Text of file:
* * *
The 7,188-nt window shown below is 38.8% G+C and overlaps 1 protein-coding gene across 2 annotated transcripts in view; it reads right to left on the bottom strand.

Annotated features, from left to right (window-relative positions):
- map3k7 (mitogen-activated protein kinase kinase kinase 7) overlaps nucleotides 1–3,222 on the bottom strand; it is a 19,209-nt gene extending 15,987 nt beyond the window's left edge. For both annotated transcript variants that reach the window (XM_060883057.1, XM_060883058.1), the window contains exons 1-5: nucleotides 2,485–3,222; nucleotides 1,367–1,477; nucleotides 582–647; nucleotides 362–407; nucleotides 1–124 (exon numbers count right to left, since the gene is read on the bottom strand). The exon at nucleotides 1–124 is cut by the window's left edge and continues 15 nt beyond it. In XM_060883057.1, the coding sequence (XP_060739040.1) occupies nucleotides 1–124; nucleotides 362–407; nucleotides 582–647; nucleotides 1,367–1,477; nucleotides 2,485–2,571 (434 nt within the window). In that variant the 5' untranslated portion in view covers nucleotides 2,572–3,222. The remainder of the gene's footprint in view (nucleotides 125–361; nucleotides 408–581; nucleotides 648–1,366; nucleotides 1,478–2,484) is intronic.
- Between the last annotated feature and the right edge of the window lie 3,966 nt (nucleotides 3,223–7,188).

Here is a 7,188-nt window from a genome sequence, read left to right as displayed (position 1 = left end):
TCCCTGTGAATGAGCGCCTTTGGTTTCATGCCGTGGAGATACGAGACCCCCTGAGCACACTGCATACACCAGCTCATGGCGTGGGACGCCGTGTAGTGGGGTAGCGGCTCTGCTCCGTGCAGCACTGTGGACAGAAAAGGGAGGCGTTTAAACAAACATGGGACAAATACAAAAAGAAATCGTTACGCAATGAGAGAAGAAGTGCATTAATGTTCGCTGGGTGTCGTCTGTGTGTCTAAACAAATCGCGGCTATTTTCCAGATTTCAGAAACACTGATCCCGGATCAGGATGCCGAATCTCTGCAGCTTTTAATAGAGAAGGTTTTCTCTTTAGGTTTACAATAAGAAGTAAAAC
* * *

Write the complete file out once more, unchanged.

The 7,188-nt window shown below is 38.8% G+C and overlaps 1 protein-coding gene across 2 annotated transcripts in view; it reads right to left on the bottom strand.

Annotated features, from left to right (window-relative positions):
- map3k7 (mitogen-activated protein kinase kinase kinase 7) overlaps nucleotides 1–3,222 on the bottom strand; it is a 19,209-nt gene extending 15,987 nt beyond the window's left edge. For both annotated transcript variants that reach the window (XM_060883057.1, XM_060883058.1), the window contains exons 1-5: nucleotides 2,485–3,222; nucleotides 1,367–1,477; nucleotides 582–647; nucleotides 362–407; nucleotides 1–124 (exon numbers count right to left, since the gene is read on the bottom strand). The exon at nucleotides 1–124 is cut by the window's left edge and continues 15 nt beyond it. In XM_060883057.1, the coding sequence (XP_060739040.1) occupies nucleotides 1–124; nucleotides 362–407; nucleotides 582–647; nucleotides 1,367–1,477; nucleotides 2,485–2,571 (434 nt within the window). In that variant the 5' untranslated portion in view covers nucleotides 2,572–3,222. The remainder of the gene's footprint in view (nucleotides 125–361; nucleotides 408–581; nucleotides 648–1,366; nucleotides 1,478–2,484) is intronic.
- Between the last annotated feature and the right edge of the window lie 3,966 nt (nucleotides 3,223–7,188).

Here is a 7,188-nt window from a genome sequence, read left to right as displayed (position 1 = left end):
TCCCTGTGAATGAGCGCCTTTGGTTTCATGCCGTGGAGATACGAGACCCCCTGAGCACACTGCATACACCAGCTCATGGCGTGGGACGCCGTGTAGTGGGGTAGCGGCTCTGCTCCGTGCAGCACTGTGGACAGAAAAGGGAGGCGTTTAAACAAACATGGGACAAATACAAAAAGAAATCGTTACGCAATGAGAGAAGAAGTGCATTAATGTTCGCTGGGTGTCGTCTGTGTGTCTAAACAAATCGCGGCTATTTTCCAGATTTCAGAAACACTGATCCCGGATCAGGATGCCGAATCTCTGCAGCTTTTAATAGAGAAGGTTTTCTCTTTAGGTTTACAATAAGAAGTAAAAC